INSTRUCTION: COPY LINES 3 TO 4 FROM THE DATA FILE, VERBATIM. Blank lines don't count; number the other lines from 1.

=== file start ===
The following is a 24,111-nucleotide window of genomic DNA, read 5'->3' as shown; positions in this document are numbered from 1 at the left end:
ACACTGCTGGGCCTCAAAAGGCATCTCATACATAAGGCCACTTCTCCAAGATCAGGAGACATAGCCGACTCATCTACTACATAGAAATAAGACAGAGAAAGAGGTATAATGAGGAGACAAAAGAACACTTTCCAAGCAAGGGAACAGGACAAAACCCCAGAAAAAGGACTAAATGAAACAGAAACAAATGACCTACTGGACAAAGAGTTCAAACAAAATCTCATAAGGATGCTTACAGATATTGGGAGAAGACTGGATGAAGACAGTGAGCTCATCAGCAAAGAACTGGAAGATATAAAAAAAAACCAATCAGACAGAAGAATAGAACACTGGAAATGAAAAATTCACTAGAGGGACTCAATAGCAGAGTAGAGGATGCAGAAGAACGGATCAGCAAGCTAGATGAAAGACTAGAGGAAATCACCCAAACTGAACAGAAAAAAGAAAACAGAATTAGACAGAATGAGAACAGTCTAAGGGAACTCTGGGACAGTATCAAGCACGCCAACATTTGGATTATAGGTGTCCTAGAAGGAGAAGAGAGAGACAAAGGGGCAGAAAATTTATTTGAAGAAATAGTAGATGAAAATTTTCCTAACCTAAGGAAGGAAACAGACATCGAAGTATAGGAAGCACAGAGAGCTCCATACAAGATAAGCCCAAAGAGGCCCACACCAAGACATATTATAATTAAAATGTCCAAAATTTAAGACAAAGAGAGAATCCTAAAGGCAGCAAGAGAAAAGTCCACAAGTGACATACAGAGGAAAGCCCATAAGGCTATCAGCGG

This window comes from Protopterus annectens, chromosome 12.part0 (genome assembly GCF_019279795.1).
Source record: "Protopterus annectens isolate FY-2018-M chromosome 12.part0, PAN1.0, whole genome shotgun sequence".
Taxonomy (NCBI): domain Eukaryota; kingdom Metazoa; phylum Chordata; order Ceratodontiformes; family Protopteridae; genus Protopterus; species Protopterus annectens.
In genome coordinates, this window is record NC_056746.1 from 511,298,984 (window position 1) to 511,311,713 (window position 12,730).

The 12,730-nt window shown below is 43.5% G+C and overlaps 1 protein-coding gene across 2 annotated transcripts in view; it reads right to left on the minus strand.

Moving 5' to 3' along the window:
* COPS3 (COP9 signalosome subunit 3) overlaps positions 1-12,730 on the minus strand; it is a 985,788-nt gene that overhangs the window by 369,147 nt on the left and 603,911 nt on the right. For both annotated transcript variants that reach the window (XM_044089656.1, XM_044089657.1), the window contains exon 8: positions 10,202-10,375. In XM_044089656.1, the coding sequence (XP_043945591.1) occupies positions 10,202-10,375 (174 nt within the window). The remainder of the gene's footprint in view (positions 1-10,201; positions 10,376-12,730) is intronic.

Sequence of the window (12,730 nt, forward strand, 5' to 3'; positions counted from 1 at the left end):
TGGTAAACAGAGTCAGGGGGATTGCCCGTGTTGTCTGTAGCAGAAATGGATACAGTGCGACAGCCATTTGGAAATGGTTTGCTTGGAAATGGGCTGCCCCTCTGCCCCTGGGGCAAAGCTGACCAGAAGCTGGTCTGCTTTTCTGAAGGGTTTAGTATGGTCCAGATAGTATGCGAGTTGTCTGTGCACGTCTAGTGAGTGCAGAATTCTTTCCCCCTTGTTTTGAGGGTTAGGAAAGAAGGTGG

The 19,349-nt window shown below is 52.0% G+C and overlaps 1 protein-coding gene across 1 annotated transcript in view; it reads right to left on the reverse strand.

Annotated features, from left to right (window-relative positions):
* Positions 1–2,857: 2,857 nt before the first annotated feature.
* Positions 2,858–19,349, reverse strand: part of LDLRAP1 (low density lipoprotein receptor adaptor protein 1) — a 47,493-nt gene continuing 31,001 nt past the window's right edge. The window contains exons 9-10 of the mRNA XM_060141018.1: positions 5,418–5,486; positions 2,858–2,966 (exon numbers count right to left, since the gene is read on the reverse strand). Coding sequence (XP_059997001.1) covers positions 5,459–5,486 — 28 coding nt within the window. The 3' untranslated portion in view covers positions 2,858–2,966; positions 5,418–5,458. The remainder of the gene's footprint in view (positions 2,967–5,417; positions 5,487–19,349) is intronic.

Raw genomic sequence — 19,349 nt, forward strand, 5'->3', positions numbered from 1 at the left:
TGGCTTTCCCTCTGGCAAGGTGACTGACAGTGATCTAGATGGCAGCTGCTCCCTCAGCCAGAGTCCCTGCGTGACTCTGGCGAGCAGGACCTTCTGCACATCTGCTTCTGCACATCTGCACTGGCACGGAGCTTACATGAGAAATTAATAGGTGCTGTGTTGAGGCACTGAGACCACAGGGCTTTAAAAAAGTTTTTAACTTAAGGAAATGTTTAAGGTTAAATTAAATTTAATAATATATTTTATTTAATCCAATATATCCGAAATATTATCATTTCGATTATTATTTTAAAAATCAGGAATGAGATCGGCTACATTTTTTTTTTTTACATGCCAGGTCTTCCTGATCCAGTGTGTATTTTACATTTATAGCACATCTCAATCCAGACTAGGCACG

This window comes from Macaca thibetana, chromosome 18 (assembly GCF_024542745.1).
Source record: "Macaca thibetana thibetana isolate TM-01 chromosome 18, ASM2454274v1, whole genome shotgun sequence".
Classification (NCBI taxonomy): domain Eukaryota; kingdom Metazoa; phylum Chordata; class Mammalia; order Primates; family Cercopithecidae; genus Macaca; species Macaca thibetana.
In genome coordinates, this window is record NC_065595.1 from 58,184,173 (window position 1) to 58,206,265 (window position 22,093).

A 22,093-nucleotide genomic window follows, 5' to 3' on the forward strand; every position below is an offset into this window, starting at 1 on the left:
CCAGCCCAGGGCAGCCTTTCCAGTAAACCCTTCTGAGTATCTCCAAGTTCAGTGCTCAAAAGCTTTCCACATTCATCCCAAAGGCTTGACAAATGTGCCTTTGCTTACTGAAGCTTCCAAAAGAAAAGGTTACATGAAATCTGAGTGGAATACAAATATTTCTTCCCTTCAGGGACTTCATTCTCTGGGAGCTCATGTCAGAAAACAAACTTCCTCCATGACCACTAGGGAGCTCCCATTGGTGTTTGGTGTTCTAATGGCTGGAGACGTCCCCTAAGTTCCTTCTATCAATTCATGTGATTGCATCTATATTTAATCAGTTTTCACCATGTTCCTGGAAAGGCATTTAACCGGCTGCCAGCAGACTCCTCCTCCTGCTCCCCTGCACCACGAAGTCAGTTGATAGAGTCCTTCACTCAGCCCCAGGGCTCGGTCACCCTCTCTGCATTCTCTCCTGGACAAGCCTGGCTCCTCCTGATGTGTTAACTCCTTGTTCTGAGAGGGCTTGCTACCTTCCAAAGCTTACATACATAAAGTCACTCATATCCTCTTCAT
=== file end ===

This window comes from Protopterus annectens, chromosome 12.part0 (genome assembly GCF_019279795.1).
Source record: "Protopterus annectens isolate FY-2018-M chromosome 12.part0, PAN1.0, whole genome shotgun sequence".